At the recent announcement of the Caribbean Secondary Education Certificate (CSEC) results, the Education Ministry has disclosed that over 600 students recorded zero passes.
This revelation was made on Friday afternoon at the National Centre for Education Resource Development (NCERD) building in the company of the Education Minister Nicolette Henry, the Chief Education Officer Marcel Hutson and other ministry officials.
The Chief Education Officer explained that the figure covered only students in the public schools who were unable to secure a grade one, two or three.
However Hutson noted that the results show that Guyana is on a development trajectory.
“It’s not exactly where we want to be but we are moving anyhow so I think that is what is significant in the education sector and I would want to attribute the movements to some behaviour patterns that we have seen in the education sector” the Education Officer noted.
Despite this disclosure the overall pass rate in mathematics and English language has improved when compared to last year’s statistics.
“Overall performances in English “A” increased by 9%, in English “B” we had a very commendable increase of 34% and Mathematics saw an increase of 4%” Minster Henry revealed.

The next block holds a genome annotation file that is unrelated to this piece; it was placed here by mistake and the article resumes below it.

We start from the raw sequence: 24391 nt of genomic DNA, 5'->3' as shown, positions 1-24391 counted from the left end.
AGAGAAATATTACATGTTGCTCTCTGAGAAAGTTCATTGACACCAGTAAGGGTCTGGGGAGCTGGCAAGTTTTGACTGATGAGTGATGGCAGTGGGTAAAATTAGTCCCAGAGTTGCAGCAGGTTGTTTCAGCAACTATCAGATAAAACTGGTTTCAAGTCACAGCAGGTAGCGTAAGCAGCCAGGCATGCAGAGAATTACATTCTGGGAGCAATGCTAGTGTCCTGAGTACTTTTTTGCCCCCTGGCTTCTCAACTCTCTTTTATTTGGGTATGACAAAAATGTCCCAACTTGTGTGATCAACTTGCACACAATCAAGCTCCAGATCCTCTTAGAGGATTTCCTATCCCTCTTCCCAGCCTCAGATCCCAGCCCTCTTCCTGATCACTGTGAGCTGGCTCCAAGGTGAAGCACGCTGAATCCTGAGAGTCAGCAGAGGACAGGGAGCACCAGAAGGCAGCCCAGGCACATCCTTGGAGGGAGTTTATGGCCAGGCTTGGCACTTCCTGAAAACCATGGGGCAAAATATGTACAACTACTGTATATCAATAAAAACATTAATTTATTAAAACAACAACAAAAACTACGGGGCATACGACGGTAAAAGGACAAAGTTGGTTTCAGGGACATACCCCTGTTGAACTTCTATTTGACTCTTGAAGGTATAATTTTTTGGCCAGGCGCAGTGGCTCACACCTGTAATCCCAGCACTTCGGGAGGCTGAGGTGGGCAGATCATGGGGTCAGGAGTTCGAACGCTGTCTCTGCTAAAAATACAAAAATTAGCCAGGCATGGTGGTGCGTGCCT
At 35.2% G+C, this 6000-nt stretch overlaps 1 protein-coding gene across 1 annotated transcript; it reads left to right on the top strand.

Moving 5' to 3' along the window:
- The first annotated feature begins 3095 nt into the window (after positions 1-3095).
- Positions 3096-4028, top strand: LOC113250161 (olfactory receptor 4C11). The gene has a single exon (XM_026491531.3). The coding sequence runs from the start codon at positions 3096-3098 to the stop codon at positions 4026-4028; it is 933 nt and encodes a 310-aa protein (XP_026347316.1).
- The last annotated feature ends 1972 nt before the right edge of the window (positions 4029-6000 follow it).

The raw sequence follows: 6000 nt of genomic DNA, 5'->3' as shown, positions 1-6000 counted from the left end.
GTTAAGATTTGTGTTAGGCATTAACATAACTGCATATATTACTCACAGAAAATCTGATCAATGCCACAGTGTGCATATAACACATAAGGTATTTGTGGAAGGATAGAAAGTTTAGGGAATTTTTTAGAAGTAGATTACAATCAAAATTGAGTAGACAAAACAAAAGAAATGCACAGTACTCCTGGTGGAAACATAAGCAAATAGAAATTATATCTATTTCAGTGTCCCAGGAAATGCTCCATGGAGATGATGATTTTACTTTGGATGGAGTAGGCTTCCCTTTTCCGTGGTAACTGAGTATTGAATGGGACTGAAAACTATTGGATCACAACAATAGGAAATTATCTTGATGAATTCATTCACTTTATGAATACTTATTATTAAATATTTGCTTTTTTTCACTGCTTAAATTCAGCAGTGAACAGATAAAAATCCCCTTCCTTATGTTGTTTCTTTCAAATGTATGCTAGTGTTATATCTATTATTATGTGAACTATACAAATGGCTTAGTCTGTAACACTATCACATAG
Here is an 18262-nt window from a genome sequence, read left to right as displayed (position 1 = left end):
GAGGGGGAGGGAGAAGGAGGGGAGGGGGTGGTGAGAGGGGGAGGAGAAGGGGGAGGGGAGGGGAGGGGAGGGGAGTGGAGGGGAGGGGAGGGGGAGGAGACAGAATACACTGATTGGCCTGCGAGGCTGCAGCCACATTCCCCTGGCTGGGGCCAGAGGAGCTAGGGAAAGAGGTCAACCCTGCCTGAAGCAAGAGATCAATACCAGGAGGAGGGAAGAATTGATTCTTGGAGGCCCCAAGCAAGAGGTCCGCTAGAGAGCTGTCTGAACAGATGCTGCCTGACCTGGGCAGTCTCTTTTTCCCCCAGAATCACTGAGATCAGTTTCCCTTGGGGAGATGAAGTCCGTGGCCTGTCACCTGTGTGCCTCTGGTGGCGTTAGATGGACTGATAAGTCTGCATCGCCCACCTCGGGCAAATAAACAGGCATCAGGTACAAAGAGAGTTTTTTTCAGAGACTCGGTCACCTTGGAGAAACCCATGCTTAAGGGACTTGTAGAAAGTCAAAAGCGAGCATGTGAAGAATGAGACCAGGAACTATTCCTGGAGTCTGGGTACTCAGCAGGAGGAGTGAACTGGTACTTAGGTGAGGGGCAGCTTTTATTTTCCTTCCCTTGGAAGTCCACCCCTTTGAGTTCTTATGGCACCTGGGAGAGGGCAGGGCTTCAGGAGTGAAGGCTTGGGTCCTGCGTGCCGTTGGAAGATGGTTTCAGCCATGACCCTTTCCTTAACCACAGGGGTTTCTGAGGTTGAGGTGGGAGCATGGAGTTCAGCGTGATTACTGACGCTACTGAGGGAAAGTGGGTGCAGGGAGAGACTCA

Apart from these numbers, there were also increased pass rates in biology, chemistry, physics while agricultural science double and single award recorded declining statistics.
Improved performances were noted in the business subjects with office administration, principle of business, accounts and electric documentation preparation and management.
Industrial technology building, electrical and mechanical and electrical all secured passes over 85 per cent.
Some 12,266 candidates were registered to sit the CSEC examinations this year, which shows a decline when compared to 12,684 candidates in 2017.
The Ministry of Education reported a 69.1 per cent pass rate at CSEC examinations up from 63.68 percent in 2017.
Topping the list this year is Queen’s College student, Christian Pile with 19 Grade Ones followed by Shakira Bholo of the Anna Regina Multilateral school with 18 Grade Ones and two Grade Twos.
Pile in an interview with this publication indicated that he was surprised at the results, but said he was somewhat certain that he would have excelled.
Filled with joy and pride at his achievement, the young lad added, “I was really happy, overjoyed (and) really proud of myself. I knew I would have done really well at the exams, I just didn’t know that I would be the top student. My mom, she was really the driving force: she inspired me; she built my confidence; she made me know that I had the ability to do great things; so, basically, she told me why not try to challenge yourself.”
Balancing his time was one of the most important aspects of this successful outcome, and Pile explained that some of it included lessons and numerous hours of studying.
Plans for the aspiring orthodontist include attending sixth form this year.